As South African President Jacob Zuma starts legal proceedings against renowned cartoonist Zapiro, for sketches based on Zuma's appearances in court on rape and corruption charges in 2008, Annar Cassam writes that she isn't a fan of some of Zapiro's work either.
Cassam comments on two of Zapiro's cartoons, one which depicts his own personal angst after having 'lost faith' in the ANC, and the other which shows what he thinks lies ahead for the majority of voters who voted for the ANC because of what the leadership promised them. Quoting Nelson Mandela, Cassam speaks of the need for South Africans to combine their 'collective wisdom' and the 'talents and energies' to address the glaring inequalities together. Cassam argues that Zapiro's cartoons make a mockery of the aspirations of impoversished voters, and encourages citizens to switch parties rather than work with the ANC, which she argues, 'remains the most important and the most inclusive organisation for the average South African'.
Jonathan Shapiro, or Zapiro, is a well-known and much admired Cape Town cartoonist whose daily cariacatures in S.Africa's major newspapers are widely read all over the country. His reputation in some quarters is such that the great and the good from all walks of life deeply appreciate being lampooned by him. The one exception is President Jacob Zuma who has started legal proceedings against Zapiro for some extremely offensive cartoons about Zuma's appearances in court on rape and corruption charges in 2008.
Zapiro's work includes comments on the recent general elections of April 2009. The first cartoon in this series (Mail & Guardian, 23 April 2009) shows what he thinks lies ahead for the majority of voters who queued up to vote for the ANC because of what the leadership - here symbolised by the snake's head - has promised them. The second cartoon, Ballot Box Blues (Sunday Times,19 April 2009) depicts Zapiro's own personal angst after having 'lost faith' in the ANC.
Once in a while, the Nominations Committee of the Nobel Peace Prize, in its infinite wisdom, chooses as its laureates people who are on the opposite sides of a war or a conflict-torn situation. For example, the 1973 prize went jointly to Henry Kissinger and Le Duc Tho, the former representing the USA which had tried for years to bomb a poor and distant Asian country 'back to the stone age' and the latter representing that country, VietNam,which under communist leadership fought and won a guerrilla war first against the French and then against the Americans.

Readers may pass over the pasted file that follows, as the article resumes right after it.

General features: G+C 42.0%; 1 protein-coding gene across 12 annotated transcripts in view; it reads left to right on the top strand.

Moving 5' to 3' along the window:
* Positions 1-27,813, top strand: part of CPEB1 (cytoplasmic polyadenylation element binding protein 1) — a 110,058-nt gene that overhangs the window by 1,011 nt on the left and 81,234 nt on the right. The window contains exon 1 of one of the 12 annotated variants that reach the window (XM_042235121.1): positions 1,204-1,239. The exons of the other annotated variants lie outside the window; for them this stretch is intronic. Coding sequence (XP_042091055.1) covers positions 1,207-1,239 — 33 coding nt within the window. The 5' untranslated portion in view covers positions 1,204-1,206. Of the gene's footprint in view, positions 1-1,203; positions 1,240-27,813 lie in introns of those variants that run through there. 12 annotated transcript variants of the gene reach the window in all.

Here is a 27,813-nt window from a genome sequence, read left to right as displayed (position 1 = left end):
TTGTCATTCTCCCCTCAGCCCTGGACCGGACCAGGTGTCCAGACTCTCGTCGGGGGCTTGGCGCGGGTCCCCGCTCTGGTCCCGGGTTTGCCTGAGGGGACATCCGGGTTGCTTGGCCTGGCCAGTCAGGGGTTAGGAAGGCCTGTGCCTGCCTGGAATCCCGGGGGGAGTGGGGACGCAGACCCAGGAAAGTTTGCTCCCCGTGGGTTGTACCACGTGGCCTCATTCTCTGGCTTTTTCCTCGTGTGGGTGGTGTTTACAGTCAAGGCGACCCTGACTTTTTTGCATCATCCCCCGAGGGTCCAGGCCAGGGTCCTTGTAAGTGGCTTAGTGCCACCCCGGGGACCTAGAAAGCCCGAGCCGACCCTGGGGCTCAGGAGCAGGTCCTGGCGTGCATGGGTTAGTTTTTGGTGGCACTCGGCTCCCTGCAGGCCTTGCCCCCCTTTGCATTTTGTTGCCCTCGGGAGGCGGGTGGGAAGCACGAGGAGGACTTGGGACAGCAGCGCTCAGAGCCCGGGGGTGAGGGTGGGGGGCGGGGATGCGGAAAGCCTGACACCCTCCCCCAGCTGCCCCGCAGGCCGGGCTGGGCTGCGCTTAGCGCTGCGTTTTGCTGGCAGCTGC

Similarly, in 1993, the prize was awarded jointly to Nelson Mandela and F.W. de Klerk. The following year, the Nobel people out-did themselves by awarding the 1994 prize to Yasser Arafat, Yitzak Rabin and Shimon Peres. The exact logic behind this type of tandem awarding is difficult to understand for such gestures place the aggressors and their victims on the same level. They also degrade the achievements and the sacrifices of the victims while glorifying their former oppressors for doing nothing more than bowing to the inevitable.
It was Roelf 'Pik' Botha, de Klerk's foreign minister, who in a BBC documentary about the end of apartheid shown in 1996, related the friendly advice given to his government by their erstwhile Western allies: 'You people stink! Get rid of that bad smell of apartheid and then we can associate with you.'
In the case of the Mandela/de Klerk prize, the joint award caused real confusion in the minds of many outside South Africa who were not privy to the intricacies of the political negotiations between the ANC and the white government which went on for four long years before the first democratic elections were held in April 1994.
Many members of the international community were led to imagine that Mandela and de Klerk had descended hand-in-hand from on high on a pink cloud which had landed in South Africa where, magically, the aged freedom-fighter was welcomed home by the big-hearted boer so that they could together live in peace, love and harmony for ever after.
In October 1993, six months before the uhuru elections of April 1994, a high-level ANC delegation, led by Nelson Mandela, came to UNESCO headquarters in Paris to address the executive board, the organisation's policy -making body. The delegation, which included Thabo Mbeki and Bantu Holomisa among others, was very warmly welcomed by the UNESCO audience - but all eyes were on Mandela. He was in excellent form, as elegant, dignified and courteous as ever, but now very much the president-to-be, bearing a palpable aura of calm authority.
In a speech of just 15 minutes, he put to rest the 'pink cloud ' theory in the first sentence and then went on to to explain the changes that were underway and in simple language described where the ANC had come from, the reasons for, and strategy behind its negotiating position and, above all, the ANC's priorities for a post-apartheid society in South Africa. This is what he said:
'Today, I had lunch at the South African embassy. A few years ago, if the South African ambassador had invited me to his embassy, I would have strangled him to death! But today I can walk into his embassy, sit down and enjoy his meal. What is the reason for that? There are many people who will ask why I had done that.
'Back in 1986, the ANC decided to take the initiative of getting the government and the ANC to sit down and discuss a peaceful resolution of our problems. We in the ANC thought that it as a waste of the talents and energies of South Africans that we should try to solve our problems through violence. We had been forced to resort to violence because we had no other alternative in our country.